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Oral Argument Before the Hawaii Supreme Court–SCWC-15-841
(2nd Amended 07/31/17)
No. SCWC-15-0000841 Tuesday, October 17, 2017, 8:45 a.m.
ARTHUR BIRANO, Petitioner/Petitioner-Appellant, vs. STATE OF HAWAI I, Respondent/Respondent-Appellee.
The above-captioned case has been set for argument on the merits at:
Supreme Court Courtroom
Ali`iōlani Hale, 2nd Floor
417 South King Street
Honolulu, HI 96813
Attorney for Petitioner:
Keith S. Shigetomi
Attorney for Respondent:
Stephen K. Tsushima, Deputy Prosecuting Attorney
NOTE: Certificate of Recusal, by Chief Justice Mark E. Recktenwald, filed 06/08/17.
NOTE: Order assigning Circuit Court Judge Bert I. Ayabe, in place of Recktenwald, C.J., recused, filed 06/14/17.
NOTE: Order accepting Application for Writ of Certiorari, filed 06/21/17.
COURT: PAN, Acting C.J., SSM, RWP, and MDW, JJ., and Circuit Court Judge Ayabe, in place of Recktenwald, C.J., recused.
On May 24, 2001, Petitioner Arthur Birano (Petitioner) and his co-defendants Bryce Takara and Nicolas Nakano were indicted on charges of robbery in the first degree, kidnapping, and burglary in the first degree; in addition, Petitioner was indicted on firearm-related offenses. Prior to trial, Takara and Nakano pleaded no contest to the charges relating to each of them.
During Petitioner’s trial, co-defendant Nakano was called to testify by the State, and he invoked his constitutional right to remain silent. The court took a recess, during which time Nakano’s attorney, the prosecutor, and the judge met in chambers without Petitioner’s counsel. Following the ex parte meeting, Nakano decided to testify. Petitioner’s attorney objected to the ex parte meeting and moved for a mistrial, which the circuit court denied. On the State’s motion, the court also prohibited Petitioner’s counsel from questioning Nakano regarding his invocation of the right to remain silent and his subsequent change of mind regarding testifying. When trial resumed, Nakano testified as a witness for the State. Petitioner was subsequently found guilty of all of the charged offenses. The circuit court sentenced Petitioner, inter alia, to two concurrent extended terms of life imprisonment with the possibility of parole.
At Nakano’s sentencing, which occurred after the conclusion of Petitioner’s trial, the State withdrew its previous motion for extended term sentencing. Nakano was sentenced as a young adult defendant in accordance with the prosecution’s recommendation, which statutory provision provided for an eight-year term of imprisonment on the robbery and kidnapping convictions and four years on the burglary conviction, with the terms to run concurrently.
Petitioner appealed the judgment of conviction in his case asserting, inter alia, that the ex parte chambers conference during his trial violated his constitutional rights to an impartial judge, to be present at every stage of trial, and to confront an adverse witness with impeachment evidence. On January 11, 2006, this court held that although there was an improper ex parte communication among the court, the prosecutor, and Nakano’s attorney, that communication did not unfairly prejudice Petitioner’s right to a fair trial and did not constitute harmful error.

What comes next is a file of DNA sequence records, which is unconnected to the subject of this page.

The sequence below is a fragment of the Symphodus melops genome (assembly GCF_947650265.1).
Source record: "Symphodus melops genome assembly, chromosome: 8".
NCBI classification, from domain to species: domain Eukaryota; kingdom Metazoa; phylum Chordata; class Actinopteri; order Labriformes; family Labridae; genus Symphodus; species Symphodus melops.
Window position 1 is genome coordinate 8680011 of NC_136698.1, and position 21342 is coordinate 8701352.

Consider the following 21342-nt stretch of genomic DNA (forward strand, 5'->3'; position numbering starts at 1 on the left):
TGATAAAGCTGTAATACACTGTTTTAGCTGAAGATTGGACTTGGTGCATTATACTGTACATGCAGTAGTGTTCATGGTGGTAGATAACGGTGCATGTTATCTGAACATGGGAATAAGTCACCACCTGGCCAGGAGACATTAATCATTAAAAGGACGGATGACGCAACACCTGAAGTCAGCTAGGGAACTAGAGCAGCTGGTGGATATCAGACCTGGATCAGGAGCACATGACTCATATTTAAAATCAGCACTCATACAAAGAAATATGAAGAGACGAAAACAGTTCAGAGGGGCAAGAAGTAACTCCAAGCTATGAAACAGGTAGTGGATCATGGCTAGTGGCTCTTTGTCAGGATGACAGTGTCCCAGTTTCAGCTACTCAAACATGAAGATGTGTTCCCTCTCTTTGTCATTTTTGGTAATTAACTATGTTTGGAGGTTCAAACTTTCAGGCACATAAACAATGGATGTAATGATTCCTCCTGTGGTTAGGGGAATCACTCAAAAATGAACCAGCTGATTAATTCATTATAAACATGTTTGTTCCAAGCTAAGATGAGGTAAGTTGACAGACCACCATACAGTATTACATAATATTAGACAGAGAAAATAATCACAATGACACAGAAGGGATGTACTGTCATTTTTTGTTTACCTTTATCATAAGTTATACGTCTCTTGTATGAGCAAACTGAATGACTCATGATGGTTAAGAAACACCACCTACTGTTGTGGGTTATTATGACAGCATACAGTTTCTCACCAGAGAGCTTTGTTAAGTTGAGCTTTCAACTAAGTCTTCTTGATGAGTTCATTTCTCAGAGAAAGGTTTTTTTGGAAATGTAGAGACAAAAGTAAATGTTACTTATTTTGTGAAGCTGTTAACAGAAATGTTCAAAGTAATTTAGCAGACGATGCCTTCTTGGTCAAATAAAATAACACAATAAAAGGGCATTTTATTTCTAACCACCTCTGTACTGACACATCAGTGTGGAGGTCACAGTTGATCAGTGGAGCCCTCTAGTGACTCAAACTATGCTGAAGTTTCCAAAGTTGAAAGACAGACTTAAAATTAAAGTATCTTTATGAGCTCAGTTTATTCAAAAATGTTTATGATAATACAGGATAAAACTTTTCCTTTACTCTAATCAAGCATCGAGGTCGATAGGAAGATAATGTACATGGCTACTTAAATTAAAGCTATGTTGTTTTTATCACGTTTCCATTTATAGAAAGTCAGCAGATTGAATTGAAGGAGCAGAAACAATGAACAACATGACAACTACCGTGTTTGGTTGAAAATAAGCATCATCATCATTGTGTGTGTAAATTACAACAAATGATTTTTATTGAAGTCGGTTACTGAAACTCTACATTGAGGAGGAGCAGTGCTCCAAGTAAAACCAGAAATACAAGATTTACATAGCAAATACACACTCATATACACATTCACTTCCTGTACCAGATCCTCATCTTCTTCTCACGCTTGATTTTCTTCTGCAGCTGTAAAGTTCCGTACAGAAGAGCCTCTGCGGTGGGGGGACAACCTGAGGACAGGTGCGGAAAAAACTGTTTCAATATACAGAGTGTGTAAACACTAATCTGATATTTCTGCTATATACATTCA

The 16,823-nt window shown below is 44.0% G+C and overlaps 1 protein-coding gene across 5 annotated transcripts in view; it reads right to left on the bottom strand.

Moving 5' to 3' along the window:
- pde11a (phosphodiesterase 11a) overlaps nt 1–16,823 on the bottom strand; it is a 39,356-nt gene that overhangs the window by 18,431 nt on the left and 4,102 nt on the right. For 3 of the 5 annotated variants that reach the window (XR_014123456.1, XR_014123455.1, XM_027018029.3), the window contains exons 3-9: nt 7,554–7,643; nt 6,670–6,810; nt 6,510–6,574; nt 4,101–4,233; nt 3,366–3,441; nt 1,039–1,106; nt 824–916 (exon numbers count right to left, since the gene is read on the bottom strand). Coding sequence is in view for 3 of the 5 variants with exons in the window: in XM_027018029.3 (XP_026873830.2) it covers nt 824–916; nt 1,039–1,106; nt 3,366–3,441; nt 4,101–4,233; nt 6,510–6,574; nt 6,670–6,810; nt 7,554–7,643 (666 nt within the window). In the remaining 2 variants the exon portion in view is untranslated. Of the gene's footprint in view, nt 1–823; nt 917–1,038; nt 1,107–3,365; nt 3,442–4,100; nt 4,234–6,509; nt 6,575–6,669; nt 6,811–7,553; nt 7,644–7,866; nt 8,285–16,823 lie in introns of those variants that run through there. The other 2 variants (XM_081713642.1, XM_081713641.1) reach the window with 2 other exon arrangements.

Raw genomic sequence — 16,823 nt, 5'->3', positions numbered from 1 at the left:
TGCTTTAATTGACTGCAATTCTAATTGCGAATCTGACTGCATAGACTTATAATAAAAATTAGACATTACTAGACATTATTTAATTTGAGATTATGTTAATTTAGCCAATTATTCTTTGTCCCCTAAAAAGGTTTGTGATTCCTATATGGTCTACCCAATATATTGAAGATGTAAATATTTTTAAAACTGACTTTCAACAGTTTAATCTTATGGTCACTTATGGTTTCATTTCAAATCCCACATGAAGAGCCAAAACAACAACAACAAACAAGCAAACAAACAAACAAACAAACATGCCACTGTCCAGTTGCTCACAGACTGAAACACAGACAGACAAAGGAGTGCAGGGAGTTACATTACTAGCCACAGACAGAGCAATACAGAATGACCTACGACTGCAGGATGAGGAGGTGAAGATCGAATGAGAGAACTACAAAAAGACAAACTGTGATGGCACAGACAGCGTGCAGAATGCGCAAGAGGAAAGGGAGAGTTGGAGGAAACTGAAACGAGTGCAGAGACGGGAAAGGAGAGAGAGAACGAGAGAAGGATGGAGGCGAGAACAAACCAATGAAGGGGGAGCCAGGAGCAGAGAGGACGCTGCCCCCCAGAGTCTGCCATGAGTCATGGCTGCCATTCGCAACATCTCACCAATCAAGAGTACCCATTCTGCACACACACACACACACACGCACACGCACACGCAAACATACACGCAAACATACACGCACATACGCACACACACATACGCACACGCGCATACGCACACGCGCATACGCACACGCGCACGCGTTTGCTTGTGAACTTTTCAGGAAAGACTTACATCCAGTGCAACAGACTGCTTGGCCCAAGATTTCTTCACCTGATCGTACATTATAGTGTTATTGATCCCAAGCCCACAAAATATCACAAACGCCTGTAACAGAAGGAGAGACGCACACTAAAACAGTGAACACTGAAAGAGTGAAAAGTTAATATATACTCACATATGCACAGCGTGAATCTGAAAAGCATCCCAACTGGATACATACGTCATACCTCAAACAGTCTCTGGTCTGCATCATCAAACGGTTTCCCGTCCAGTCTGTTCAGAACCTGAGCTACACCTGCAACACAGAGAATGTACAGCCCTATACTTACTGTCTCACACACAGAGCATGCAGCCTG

On September 9, 2009, Petitioner asserted in a Hawai i Rules of Penal Procedure (HRPP) Rule 40 petition (petition) that testimony provided by Nakano was a product of an undisclosed plea agreement that violated Petitioner’s fair trial and due process rights. Petitioner’s assertion was supported by Nakano’s 2009 declaration that his testimony at Petitioner’s trial had been untruthful and had been induced by the State’s promise of leniency at sentencing. On appeal of the circuit court’s denial of the petition, the Intermediate Court of Appeals (ICA) held that Petitioner stated a colorable claim for relief and remanded to the circuit court for a hearing on whether Petitioner’s due process rights were violated by the use of Nakano’s testimony. The circuit court again denied the petition, finding that the State’s witnesses were credible while Nakano was not and further finding that there was no off-the- record plea agreement and therefore nothing for the prosecution to disclose to the defense. On appeal, the ICA agreed with the reasoning of the circuit court and affirmed the court’s denial of the petition.
In his application for writ of certiorari, Petitioner asserts that an off-the-record plea agreement did exist between Nakano and the State, and he further argues that the prosecution’s failure to disclose this agreement violated his constitutional rights concerning the disclosure of exculpatory and impeachment evidence. In response, the State contends that Petitioner’s claims have been litigated thoroughly and found to lack merit, and it further submits that the ICA did not err in affirming the denial of Petitioner’s petition.